Setting Up the Personalized Docs Webhook

By telling ReadMe about the currently logged in user, the docs can show them their real API key, request history, and more!

Setup

To personalize docs with information about the currently logged in user, ReadMe will make a request to your Personalized Docs Webhook, which is an endpoint that will need to be set up within an application that has secure access to user data. This endpoint will receive POST requests from ReadMe any time a user logs in, and will need to return a JSON object with information about the user, which will then be surfaced in the documentation.

There are 3 main steps to getting this set up that we will walk through in more detail:

  1. Create an API endpoint that ReadMe will make a POST request to (i.e., a Personalized Docs Webhook)
  2. Verify the request signature to ensure that it's a secure request from ReadMe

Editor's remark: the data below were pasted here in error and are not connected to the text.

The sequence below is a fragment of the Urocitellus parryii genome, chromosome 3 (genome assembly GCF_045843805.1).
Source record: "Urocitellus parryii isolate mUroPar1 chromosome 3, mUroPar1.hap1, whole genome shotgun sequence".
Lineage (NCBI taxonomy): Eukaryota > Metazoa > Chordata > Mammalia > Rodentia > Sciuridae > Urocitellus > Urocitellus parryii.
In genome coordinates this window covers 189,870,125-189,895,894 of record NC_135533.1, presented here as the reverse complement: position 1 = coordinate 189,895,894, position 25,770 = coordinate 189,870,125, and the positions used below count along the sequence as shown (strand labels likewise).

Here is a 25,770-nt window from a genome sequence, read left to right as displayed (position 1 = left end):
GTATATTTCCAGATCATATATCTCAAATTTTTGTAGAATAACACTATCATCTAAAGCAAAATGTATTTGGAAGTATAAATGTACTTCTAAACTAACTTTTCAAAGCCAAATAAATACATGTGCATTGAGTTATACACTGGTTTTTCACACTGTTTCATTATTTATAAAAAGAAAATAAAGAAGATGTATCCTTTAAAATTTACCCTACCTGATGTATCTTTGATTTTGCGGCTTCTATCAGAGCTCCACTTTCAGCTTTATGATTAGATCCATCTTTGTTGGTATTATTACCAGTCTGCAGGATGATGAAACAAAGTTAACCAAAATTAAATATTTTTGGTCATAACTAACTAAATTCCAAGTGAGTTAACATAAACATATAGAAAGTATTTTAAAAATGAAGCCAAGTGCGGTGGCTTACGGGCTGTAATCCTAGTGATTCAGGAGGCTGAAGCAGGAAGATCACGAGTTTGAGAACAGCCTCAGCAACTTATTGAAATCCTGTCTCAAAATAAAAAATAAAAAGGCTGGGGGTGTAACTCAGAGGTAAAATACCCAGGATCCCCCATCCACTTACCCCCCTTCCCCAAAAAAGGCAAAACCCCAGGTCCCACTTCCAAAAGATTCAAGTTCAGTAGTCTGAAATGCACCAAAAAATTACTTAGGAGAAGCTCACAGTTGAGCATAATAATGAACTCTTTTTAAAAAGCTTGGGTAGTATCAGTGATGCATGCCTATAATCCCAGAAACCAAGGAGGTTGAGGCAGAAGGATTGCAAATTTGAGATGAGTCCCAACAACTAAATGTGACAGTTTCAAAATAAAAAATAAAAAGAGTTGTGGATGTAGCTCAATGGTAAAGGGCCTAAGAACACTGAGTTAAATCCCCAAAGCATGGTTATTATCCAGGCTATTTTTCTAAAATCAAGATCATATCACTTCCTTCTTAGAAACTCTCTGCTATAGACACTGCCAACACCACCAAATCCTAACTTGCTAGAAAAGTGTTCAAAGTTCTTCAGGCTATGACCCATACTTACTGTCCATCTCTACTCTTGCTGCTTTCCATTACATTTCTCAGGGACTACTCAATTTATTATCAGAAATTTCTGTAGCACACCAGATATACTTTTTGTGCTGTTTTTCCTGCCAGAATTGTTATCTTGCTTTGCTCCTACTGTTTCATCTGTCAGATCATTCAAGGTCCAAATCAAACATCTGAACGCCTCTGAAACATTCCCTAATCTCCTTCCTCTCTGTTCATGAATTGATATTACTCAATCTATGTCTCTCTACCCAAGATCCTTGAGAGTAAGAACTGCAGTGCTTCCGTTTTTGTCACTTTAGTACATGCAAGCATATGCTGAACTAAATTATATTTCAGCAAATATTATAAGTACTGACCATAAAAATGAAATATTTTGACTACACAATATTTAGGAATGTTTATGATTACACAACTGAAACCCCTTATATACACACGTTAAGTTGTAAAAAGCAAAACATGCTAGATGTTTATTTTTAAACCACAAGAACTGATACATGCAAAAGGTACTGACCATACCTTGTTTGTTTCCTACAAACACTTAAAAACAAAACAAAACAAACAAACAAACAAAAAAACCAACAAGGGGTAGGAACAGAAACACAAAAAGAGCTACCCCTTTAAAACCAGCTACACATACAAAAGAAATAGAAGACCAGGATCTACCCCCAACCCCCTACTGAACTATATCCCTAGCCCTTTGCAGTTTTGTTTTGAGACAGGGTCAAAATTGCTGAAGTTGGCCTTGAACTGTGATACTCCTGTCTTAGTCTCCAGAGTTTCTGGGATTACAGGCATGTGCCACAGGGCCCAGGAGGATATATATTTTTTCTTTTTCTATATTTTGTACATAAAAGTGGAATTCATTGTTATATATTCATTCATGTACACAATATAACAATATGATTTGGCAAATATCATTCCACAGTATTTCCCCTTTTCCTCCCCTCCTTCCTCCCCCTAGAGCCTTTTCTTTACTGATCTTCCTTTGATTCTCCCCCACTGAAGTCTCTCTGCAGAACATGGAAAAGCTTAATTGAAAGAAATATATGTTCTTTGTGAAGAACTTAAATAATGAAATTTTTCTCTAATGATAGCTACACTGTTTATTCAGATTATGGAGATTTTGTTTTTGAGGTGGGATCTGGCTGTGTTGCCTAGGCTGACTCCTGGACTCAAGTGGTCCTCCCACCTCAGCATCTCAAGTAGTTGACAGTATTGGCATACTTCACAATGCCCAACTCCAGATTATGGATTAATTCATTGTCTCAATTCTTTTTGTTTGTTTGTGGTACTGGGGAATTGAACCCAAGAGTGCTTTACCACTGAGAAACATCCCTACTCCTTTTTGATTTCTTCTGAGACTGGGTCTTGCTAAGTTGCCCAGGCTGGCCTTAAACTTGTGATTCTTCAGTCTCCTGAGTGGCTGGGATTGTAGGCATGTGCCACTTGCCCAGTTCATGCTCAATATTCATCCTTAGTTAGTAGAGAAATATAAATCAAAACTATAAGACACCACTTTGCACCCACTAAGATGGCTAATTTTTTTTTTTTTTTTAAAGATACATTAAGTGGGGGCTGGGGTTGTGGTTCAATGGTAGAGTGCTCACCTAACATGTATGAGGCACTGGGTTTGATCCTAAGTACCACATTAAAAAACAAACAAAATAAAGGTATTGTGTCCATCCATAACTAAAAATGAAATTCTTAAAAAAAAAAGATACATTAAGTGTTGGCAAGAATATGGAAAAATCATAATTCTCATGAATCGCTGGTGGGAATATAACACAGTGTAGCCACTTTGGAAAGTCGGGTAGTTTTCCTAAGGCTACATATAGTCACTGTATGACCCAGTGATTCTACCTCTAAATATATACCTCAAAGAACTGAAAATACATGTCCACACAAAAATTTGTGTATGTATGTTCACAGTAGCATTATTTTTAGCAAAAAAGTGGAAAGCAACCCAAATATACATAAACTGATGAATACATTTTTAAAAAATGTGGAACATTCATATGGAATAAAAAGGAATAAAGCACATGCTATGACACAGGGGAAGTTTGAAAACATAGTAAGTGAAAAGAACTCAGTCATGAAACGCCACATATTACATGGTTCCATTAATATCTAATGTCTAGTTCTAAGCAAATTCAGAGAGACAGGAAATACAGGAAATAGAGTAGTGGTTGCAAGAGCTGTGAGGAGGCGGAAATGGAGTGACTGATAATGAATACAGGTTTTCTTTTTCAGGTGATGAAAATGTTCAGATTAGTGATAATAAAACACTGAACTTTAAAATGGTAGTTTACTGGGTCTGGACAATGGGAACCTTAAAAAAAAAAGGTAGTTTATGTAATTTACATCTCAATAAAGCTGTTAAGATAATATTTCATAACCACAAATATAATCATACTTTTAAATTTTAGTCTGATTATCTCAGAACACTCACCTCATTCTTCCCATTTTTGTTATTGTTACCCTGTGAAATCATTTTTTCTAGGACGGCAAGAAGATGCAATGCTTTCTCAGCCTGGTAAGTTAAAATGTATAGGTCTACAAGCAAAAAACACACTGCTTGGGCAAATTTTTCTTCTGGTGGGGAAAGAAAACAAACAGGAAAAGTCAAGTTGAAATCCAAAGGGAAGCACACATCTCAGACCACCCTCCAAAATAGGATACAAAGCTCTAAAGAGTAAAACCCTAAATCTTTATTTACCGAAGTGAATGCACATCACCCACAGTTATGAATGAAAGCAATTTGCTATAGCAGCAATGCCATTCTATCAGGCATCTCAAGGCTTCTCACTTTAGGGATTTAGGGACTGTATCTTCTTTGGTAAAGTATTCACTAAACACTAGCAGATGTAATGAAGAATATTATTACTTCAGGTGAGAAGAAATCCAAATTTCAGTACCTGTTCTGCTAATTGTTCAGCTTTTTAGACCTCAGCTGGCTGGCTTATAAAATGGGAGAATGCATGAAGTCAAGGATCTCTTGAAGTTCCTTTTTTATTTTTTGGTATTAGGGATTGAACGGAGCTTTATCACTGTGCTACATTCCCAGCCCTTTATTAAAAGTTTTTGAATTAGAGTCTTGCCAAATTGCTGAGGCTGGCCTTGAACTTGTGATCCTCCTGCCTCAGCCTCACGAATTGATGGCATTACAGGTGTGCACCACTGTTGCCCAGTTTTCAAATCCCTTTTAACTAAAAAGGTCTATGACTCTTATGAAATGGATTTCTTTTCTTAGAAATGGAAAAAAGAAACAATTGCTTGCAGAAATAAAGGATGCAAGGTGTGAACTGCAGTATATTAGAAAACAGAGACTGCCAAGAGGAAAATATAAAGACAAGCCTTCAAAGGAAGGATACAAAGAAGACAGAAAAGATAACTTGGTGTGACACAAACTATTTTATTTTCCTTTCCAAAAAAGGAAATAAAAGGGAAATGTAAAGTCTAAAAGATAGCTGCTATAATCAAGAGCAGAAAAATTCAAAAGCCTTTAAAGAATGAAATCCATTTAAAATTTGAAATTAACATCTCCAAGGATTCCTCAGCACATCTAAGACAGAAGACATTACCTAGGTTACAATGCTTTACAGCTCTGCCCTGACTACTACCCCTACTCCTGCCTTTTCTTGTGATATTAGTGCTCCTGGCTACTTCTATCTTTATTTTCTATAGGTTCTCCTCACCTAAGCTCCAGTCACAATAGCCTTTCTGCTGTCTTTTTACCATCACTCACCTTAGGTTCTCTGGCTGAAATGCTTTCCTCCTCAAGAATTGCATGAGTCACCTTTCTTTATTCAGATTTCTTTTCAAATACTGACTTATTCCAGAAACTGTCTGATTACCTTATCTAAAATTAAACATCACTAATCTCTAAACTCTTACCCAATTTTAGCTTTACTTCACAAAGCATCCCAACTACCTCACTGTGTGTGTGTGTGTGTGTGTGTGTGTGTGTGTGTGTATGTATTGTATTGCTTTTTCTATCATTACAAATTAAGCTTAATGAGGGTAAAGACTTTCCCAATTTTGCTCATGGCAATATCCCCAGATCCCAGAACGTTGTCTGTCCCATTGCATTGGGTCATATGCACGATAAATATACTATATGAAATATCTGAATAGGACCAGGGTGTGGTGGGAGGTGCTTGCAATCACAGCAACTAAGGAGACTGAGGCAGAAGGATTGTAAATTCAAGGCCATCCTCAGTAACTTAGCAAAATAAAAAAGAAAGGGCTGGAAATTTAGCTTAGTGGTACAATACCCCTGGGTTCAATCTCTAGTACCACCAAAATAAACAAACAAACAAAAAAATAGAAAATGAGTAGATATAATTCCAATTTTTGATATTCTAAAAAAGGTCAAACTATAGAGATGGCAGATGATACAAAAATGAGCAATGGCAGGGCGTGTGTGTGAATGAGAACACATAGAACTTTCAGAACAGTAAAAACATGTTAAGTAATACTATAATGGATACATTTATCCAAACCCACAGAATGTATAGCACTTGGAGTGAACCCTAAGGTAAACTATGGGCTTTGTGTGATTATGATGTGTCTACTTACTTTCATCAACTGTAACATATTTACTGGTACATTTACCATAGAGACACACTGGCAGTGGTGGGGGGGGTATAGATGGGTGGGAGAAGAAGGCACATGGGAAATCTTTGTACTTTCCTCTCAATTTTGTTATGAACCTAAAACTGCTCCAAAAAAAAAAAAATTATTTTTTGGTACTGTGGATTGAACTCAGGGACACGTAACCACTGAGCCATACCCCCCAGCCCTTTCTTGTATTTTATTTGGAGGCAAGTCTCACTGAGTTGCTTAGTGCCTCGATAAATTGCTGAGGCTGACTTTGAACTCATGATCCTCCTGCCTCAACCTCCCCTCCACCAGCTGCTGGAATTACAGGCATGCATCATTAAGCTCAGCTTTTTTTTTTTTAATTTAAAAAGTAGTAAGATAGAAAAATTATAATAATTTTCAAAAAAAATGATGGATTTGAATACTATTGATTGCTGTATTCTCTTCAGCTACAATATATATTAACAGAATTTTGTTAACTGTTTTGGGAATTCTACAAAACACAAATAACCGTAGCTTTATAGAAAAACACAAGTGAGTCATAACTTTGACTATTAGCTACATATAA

3. Fetch data for the user and send it back to ReadMe

We also have a video walkthrough of this process below:

1. Create a Personalized Docs Webhook

ReadMe will make a POST request to your Personalized Docs Webhook. This is an endpoint that you configure in your project dashboard. This endpoint should bypass any standard authentication that you may have set up and should be able to accept requests from dash.readme.com. We will send the email of the user that logged in as JSON in the request body.

Example HTTP Request from ReadMe

POST /webhook HTTP/1.1
Content-Type: application/json
Host: yourapi.com
User-Agent: ReadMe
ReadMe-Signature: example-signature (see step 2)

{
  "email": "[email protected]"
}

2. Verify the Request Signature

It's important to make sure all requests to this endpoint are coming from ReadMe so you're not sending sensitive user data to a bad actor. All requests from ReadMe have a signature header that can be used to make sure the request originated with ReadMe and wasn't modified in transit. We have packages in several major languages verify this header is valid.